Little, little did it matter, therefore, (it said,) whether the time of life had been a long one or a short one, if that which was appointed to be used, had been rightly used, all was right.
Echoing and re-echoing in the air, came these sounds out of the bell-tower, bidding the mourners not to mourn, for both the lots and the times of all things were appointed, and all that was appointed was good.
The mourners wept on, however, in spite of the dirge of the bell; and perhaps it was best that they did so, for where are the outpourings of penitence so likely to be sincere, or the resolutions of amendment so likely to be earnest, as over the graves of those we love?
So the mourners wept; the corpse was interred; the clergyman departed, and the crowd dispersed; and then there was quiet in the churchyard again for a time.
Uninterrupted quiet, except when the wandering gusts drove the Weathercock hither and thither, causing him to give out a dismal squeak as he turned.
But at last there was a footstep in the old churchyard again, a step that paced up and down along the paved path; now westward towards the sea, now eastward towards the Lych-gate at the entrance.
It was a weather-beaten old fisherman, once a sailor, who occasionally made of that place a forecastle walk for exercise and pondering thoughts, since the time when age and growing infirmities had disabled him from following regularly the more toilsome parts of a fisherman's business, which were now carried on by his two grown-up sons.
He could do a stroke of work now and then, it is true, but, the nows and thens came but seldom, and he had many leisure hours on his hands in which to think of the past, and look forward to the future.
And what a place was that churchyard for awakening such thoughts! There, as he walked up and down, his own wife's grave was not many yards distant from his feet; and yet, from amidst these relics and bitter evidence of finite mortality, he could look out upon that everlasting sea, which seems always to stretch away into the infinity we all believe in.
Perhaps, in his own way, the sailor had often felt this, although he might not have been able to give any account of his sensations.
Up and down the path he paced, lingering always a little at the western point ere he turned; and with his telescope tucked under his arm ready for use, he stood for a second or two looking seaward, in case a strange sail should have come in sight.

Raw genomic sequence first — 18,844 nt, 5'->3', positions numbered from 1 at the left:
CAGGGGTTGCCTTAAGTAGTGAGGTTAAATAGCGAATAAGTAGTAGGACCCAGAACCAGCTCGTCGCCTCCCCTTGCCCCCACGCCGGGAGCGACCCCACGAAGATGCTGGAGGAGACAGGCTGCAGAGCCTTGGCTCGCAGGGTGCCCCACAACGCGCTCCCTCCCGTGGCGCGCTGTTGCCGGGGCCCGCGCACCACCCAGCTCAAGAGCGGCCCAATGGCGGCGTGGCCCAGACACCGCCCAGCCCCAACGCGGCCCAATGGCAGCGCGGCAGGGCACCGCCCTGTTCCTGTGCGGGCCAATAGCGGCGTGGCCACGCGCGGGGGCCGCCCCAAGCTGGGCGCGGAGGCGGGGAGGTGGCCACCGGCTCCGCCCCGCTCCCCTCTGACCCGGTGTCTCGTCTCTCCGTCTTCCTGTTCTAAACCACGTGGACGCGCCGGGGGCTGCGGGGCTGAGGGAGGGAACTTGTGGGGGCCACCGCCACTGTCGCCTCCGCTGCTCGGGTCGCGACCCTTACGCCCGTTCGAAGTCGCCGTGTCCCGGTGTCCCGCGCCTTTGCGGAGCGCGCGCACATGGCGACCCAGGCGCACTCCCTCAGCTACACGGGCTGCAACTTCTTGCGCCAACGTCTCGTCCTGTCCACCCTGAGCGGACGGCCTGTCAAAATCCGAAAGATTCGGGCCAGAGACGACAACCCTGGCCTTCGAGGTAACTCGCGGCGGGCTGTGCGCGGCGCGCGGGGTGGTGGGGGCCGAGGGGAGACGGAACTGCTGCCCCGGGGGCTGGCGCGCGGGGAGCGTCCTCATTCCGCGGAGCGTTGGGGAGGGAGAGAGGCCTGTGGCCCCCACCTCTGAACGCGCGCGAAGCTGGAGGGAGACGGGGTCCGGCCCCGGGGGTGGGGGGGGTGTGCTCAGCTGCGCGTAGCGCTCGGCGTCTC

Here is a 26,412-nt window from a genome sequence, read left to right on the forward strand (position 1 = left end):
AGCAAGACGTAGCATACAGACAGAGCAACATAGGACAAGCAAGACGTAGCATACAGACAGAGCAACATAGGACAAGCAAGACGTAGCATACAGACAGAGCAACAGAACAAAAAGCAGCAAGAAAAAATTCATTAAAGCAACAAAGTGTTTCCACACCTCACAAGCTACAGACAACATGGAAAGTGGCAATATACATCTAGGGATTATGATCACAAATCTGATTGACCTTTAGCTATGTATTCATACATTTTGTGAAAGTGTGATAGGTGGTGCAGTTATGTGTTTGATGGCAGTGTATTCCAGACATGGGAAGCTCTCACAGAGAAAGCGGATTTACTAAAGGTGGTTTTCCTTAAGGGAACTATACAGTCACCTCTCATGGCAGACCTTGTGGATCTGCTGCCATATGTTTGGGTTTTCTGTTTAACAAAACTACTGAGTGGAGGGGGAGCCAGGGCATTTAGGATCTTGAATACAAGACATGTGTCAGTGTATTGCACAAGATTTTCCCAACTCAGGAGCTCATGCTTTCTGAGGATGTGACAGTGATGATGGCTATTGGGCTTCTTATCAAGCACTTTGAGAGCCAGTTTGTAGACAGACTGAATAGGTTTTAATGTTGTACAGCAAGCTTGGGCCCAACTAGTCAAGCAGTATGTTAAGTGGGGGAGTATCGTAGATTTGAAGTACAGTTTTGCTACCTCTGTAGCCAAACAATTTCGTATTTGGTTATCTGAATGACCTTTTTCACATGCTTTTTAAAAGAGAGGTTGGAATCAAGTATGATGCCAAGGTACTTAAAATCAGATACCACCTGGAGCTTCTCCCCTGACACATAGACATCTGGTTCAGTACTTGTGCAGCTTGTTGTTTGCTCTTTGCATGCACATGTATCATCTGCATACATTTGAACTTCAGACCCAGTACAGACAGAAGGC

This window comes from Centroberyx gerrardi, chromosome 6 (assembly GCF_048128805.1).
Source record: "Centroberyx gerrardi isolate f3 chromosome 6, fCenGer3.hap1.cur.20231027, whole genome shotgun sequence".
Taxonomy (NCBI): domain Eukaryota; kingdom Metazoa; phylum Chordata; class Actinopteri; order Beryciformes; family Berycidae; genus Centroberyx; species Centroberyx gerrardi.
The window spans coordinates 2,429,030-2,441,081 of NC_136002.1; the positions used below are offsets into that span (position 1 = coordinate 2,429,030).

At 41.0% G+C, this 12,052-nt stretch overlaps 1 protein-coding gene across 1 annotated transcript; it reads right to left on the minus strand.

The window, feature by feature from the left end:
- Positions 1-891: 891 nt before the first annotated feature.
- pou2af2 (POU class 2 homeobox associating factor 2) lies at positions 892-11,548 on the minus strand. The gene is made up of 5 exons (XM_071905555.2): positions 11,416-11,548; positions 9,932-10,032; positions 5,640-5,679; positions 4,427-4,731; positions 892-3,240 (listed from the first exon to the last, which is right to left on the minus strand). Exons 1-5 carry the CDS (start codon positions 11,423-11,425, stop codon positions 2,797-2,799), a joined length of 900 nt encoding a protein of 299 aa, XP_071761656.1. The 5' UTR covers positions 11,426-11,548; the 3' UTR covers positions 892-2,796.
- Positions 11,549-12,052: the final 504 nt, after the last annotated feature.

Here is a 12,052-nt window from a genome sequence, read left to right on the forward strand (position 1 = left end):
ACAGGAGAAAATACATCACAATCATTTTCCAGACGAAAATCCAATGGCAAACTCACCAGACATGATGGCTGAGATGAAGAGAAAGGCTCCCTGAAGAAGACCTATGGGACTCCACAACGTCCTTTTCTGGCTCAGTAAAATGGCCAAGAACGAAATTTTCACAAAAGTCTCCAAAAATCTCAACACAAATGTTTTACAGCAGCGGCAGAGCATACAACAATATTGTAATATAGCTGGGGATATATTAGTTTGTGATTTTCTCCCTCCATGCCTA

The sexton, who had come up to the churchyard again to finish the shaping of the new grave, nodded to him as he passed, and the sailor nodded in return; but neither of them spoke, for the sailor's habits were too well known to excite attention, and the sexton had his work to complete.
But presently, when half-way to the Lych-gate, the sailor stopped suddenly short, turned around hastily, and faced the sea, steadying the cap on his head against the gale which was now blowing directly on his face—looked up into the sky—looked all around—looked at the Weathercock, and then stood, as if irresolute, for several seconds.
At last, stepping over the grave-stones, he went up to the stone pedestal, on the top of which the Dial lay, waiting for the gleams of sunshine which had on that day fallen rarely and irregularly upon it.
"If the clouds would but break away for a minute," mused the old man to himself.
And soon after they did so, for they had begun to drive very swiftly over the heavens, and the sunlight, streaming for a few seconds on the dial-plate, revealed the shadow of the gnomon cast upon the place of three o'clock.
The sailor lingered by the Dial for several minutes after he had ascertained the hour, examining the figures, inscriptions, and dates. A motto on a little brass plate was let into the pedestal below: "Watch, for ye know not the hour." There was some difficulty in reading it, it was so blotched and tarnished with age and long neglect. Indeed, few people knew there was an inscription there at all; but the old sailor had been looking very closely, and so found it out, and then he spelt it all through, word for word.
It was to be hoped that the engraver (one Thomas Trueman), who claimed to have had this warning put up for the benefit of others, had attended to it himself, for he had long ago—aye! nearly a hundred years ago—gone to his last account. The appointed hour had come for him, whether he had watched for it or not.
Perhaps some such thoughts crossed the sailor's mind, for certainly after reading the sentence, he fell into a reverie. Not a long one, however, for it was interrupted by the voice of the sexton, who, with his mattock over his shoulder, was passing back on his way home, and called out to the sailor to bid him good evening.
"Good-night, Mr. Bowman," said he; "we've rather a sudden change in the wind, haven't we?"
"Aye, aye," answered Bowman, by no means displeased at this deference to his opinion, and he stepped back again to the path, and joined his village friend.
"It is a sudden change, as you say, and an awkward one too, for the wind came round at three o'clock, just at the turn of the tide; and it's a chance but what it will keep this way for hours to come; and a gale all night's an ugly thing, Tomkins, when it blows ashore."
"I hope you may be mistaken, Mr. Bowman," rejoined the sexton; "but I suppose that's not likely. However, they say it's an ill wind that blows nobody good, so I suppose I shall come in for something at last," and here the sexton laughed.
"At your age, strong and hearty," observed the sailor, eyeing the sexton somewhat contemptuously, "you can't have much to wish for, I should think."